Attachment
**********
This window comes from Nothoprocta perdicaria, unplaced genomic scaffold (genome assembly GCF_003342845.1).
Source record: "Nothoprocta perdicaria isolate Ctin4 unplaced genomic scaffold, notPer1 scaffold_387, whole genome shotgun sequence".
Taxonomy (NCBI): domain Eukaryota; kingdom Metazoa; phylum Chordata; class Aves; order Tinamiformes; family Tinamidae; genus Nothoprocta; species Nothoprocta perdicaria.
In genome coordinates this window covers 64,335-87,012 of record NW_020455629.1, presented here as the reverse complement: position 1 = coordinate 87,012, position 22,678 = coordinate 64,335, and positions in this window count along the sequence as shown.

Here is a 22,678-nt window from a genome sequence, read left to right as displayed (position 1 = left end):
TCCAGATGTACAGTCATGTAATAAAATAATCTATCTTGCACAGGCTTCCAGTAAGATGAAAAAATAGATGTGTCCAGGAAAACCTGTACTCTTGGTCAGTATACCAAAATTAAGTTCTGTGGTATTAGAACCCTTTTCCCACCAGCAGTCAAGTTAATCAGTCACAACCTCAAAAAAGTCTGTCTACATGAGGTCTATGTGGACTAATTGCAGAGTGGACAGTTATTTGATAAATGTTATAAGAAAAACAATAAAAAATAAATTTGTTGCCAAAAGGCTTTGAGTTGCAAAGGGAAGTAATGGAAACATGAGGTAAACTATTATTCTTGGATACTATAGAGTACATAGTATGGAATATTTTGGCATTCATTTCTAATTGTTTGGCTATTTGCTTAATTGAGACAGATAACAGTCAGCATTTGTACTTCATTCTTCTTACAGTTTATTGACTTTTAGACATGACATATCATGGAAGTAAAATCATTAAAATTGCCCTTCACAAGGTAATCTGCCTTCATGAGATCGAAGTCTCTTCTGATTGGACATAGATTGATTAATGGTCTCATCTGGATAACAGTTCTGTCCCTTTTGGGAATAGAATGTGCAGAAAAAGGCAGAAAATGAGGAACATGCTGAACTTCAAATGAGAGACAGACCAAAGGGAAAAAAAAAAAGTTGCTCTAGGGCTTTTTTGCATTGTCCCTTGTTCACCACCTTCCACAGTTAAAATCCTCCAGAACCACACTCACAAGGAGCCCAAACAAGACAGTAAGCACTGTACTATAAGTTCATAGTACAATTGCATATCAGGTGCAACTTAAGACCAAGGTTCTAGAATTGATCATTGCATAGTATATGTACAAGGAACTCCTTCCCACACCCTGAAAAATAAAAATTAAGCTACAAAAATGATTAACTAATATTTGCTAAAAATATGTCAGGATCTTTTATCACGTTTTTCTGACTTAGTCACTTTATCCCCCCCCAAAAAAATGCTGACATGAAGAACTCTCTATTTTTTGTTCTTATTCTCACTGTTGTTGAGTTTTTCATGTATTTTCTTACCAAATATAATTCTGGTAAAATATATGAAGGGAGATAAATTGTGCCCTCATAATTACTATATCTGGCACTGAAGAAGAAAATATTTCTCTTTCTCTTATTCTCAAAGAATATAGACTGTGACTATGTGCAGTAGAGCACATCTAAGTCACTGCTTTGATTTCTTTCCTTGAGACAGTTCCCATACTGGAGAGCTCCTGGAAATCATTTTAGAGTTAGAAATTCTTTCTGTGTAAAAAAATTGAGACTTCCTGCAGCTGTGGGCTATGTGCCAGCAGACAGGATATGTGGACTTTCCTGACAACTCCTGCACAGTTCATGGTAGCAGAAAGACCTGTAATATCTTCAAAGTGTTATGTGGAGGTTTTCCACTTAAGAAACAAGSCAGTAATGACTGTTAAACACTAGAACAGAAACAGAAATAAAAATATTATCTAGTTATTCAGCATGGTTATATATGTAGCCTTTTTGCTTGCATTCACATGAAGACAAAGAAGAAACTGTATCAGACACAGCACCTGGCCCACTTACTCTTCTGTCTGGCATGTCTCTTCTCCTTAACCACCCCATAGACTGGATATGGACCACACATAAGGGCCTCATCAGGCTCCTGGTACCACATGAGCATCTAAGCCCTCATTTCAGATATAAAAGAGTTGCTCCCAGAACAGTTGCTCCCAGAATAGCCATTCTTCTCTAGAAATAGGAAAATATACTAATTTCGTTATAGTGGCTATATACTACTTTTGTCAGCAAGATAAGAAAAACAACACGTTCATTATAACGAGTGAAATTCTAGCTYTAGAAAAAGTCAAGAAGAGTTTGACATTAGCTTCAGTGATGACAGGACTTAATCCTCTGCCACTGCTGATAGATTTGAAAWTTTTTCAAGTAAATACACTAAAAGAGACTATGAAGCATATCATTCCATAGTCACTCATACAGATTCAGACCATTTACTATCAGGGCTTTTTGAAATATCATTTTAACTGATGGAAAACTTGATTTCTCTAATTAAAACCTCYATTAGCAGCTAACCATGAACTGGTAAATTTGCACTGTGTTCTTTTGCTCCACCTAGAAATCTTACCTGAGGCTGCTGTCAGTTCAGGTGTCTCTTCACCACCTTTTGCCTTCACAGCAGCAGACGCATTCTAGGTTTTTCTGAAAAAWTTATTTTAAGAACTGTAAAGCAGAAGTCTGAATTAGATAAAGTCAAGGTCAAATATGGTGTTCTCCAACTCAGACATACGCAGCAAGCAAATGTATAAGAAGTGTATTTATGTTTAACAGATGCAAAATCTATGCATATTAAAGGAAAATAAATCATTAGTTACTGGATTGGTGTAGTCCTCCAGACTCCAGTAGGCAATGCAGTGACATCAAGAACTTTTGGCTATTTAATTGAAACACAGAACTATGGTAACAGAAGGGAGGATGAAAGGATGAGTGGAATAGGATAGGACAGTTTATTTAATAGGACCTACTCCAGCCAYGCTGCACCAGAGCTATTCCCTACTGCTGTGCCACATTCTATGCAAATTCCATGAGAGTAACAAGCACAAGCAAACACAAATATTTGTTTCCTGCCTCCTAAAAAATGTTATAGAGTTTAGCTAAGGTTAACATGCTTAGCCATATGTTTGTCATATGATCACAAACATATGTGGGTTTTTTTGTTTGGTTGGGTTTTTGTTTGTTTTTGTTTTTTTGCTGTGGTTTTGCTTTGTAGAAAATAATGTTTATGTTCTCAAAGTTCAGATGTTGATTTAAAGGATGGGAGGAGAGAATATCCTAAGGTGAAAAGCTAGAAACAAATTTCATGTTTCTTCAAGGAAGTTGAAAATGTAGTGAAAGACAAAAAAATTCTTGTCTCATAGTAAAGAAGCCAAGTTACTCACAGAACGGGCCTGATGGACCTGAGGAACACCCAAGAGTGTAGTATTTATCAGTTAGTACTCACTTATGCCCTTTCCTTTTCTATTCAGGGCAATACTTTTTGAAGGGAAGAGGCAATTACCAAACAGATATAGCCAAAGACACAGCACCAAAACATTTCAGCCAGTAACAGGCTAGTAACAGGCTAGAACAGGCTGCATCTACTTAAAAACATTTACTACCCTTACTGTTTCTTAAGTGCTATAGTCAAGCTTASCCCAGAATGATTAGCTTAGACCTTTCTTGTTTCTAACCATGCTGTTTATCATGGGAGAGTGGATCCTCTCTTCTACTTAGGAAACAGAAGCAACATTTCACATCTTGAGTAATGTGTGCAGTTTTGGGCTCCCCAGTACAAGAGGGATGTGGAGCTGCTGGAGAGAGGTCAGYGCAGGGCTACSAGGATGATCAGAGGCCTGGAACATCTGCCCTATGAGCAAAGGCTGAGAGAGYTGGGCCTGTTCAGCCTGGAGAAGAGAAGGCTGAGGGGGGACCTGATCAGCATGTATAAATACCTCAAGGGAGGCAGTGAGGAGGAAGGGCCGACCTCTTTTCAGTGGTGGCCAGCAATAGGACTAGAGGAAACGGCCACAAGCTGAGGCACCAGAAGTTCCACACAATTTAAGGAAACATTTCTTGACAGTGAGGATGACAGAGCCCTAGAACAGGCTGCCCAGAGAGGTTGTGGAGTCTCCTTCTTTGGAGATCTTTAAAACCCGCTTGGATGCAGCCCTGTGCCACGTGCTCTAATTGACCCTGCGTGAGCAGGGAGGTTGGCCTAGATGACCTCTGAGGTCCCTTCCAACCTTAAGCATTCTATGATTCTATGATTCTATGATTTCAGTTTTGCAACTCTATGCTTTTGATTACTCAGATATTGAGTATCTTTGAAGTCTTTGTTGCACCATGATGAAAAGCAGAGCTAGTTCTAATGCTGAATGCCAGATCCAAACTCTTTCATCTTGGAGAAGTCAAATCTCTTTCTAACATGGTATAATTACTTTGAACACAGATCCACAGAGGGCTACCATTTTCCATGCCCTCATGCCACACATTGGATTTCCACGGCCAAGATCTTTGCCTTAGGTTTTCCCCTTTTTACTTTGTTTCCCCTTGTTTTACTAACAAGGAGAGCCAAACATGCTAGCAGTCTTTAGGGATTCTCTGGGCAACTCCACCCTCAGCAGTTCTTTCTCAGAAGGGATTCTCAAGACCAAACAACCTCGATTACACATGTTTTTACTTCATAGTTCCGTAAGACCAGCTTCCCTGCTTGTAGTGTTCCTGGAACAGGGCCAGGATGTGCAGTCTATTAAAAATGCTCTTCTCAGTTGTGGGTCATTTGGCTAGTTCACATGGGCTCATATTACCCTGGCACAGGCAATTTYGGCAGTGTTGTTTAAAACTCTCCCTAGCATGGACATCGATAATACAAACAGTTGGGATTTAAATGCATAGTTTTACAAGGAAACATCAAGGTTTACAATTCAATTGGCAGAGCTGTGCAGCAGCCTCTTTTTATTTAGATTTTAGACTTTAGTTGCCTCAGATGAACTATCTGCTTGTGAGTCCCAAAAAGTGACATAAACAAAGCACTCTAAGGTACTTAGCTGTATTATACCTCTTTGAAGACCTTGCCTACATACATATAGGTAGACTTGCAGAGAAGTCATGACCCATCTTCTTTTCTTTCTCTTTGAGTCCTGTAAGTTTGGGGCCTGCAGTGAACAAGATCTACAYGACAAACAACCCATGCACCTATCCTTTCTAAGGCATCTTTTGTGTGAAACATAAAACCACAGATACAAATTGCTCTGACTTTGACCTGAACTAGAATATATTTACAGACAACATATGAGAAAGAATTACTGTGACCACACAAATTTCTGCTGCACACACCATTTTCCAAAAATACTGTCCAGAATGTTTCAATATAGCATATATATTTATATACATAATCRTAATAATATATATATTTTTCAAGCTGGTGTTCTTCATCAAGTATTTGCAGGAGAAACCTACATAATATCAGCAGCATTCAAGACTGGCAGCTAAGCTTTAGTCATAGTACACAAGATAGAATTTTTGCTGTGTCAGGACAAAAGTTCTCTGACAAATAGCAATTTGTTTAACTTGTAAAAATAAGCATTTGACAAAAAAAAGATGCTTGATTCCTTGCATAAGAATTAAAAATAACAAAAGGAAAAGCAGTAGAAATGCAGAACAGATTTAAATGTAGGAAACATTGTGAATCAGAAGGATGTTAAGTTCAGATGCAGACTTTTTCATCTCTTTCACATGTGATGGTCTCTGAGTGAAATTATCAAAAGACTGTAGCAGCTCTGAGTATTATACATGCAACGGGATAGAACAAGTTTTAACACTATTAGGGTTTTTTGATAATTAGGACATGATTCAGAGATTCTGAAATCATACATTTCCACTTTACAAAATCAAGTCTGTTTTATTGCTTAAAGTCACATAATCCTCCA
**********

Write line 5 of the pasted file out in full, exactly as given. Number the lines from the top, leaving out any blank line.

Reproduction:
Here is a 22,678-nt window from a genome sequence, read left to right as displayed (position 1 = left end):